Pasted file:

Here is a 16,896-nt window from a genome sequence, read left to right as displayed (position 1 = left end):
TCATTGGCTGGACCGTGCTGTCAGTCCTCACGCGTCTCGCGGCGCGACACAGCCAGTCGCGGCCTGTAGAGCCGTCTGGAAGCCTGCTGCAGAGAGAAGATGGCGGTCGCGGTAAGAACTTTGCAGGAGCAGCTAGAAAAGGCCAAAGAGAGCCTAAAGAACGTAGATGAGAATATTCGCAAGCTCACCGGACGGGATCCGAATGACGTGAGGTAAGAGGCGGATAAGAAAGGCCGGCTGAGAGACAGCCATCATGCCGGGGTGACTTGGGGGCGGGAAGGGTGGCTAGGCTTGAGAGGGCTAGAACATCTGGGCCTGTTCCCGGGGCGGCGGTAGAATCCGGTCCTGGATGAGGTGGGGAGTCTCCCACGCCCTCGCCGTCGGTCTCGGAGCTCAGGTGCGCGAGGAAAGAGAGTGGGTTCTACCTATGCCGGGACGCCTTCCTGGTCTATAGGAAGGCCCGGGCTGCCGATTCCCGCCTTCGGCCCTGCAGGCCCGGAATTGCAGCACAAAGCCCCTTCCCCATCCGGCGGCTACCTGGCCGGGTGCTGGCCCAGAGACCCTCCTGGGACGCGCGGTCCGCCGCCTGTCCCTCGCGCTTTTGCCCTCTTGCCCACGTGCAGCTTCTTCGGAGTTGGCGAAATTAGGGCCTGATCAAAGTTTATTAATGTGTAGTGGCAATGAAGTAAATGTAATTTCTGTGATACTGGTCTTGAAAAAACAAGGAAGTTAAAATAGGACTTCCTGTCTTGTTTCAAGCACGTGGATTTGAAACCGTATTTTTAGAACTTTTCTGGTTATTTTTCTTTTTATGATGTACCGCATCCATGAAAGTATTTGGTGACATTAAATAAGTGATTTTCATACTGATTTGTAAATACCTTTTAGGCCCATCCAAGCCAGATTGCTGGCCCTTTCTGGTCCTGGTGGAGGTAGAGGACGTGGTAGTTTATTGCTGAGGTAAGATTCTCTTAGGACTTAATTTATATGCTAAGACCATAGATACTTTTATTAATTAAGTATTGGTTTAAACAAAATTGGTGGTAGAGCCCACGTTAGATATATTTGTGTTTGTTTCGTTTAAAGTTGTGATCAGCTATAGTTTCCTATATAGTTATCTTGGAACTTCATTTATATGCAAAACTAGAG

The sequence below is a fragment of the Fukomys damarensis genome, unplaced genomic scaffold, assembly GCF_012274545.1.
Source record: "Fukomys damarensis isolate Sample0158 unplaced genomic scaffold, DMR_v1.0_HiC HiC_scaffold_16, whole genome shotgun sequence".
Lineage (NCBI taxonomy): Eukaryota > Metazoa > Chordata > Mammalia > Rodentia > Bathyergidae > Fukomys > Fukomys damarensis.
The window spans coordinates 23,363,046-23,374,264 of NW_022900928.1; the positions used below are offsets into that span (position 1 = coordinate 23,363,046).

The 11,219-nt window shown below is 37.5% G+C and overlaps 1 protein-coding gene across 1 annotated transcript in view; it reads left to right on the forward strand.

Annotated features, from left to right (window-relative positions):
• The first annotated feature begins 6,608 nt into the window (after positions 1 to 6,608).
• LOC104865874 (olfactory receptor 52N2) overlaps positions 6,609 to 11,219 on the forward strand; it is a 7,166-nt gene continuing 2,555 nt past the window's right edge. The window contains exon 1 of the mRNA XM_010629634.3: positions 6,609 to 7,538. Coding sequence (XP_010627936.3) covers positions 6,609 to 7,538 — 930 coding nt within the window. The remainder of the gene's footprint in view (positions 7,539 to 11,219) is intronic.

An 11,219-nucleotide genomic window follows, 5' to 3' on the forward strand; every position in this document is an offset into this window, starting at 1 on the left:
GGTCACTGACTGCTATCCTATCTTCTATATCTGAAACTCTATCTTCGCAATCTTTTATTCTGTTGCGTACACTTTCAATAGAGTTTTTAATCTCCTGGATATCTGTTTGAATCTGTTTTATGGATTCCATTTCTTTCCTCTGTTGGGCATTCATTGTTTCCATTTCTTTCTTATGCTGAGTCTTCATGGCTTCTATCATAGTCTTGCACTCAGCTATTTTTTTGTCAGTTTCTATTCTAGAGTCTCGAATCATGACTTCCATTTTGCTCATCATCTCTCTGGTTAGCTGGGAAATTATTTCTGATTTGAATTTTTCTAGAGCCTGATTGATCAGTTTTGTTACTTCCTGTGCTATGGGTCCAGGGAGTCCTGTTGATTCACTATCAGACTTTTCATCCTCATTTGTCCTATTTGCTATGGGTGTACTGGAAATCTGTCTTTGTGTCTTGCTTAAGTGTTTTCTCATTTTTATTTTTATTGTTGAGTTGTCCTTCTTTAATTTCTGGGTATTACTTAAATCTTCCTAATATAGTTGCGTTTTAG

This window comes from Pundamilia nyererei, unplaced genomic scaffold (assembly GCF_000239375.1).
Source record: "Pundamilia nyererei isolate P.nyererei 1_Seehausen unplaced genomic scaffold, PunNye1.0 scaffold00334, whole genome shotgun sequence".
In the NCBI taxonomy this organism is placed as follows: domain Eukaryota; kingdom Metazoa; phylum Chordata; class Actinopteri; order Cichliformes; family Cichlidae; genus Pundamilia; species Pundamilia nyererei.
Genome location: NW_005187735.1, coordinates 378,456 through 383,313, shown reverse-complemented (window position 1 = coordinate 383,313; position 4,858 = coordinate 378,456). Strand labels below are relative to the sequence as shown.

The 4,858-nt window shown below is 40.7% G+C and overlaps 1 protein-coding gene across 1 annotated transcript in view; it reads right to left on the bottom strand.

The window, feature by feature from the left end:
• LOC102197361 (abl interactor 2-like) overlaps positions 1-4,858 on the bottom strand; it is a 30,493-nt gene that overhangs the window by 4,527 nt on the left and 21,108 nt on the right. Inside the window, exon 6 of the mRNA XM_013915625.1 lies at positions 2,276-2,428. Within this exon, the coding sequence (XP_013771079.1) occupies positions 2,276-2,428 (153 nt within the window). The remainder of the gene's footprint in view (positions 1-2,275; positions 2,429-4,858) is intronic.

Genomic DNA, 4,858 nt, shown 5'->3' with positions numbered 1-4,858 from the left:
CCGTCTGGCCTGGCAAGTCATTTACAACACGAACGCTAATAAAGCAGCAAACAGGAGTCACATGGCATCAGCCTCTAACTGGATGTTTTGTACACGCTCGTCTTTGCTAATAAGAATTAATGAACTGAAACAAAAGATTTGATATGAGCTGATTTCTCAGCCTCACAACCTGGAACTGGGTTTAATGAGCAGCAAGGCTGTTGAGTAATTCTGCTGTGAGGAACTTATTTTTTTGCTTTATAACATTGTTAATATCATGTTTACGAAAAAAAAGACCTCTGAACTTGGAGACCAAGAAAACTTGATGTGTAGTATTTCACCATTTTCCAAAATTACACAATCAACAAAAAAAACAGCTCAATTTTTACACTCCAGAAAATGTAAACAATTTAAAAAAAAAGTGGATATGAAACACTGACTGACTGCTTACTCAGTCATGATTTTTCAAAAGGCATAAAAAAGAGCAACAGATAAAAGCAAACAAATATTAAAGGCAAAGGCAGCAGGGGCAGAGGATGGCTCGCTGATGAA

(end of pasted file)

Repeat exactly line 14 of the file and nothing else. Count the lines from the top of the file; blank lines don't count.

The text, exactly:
Source record: "Pundamilia nyererei isolate P.nyererei 1_Seehausen unplaced genomic scaffold, PunNye1.0 scaffold00334, whole genome shotgun sequence".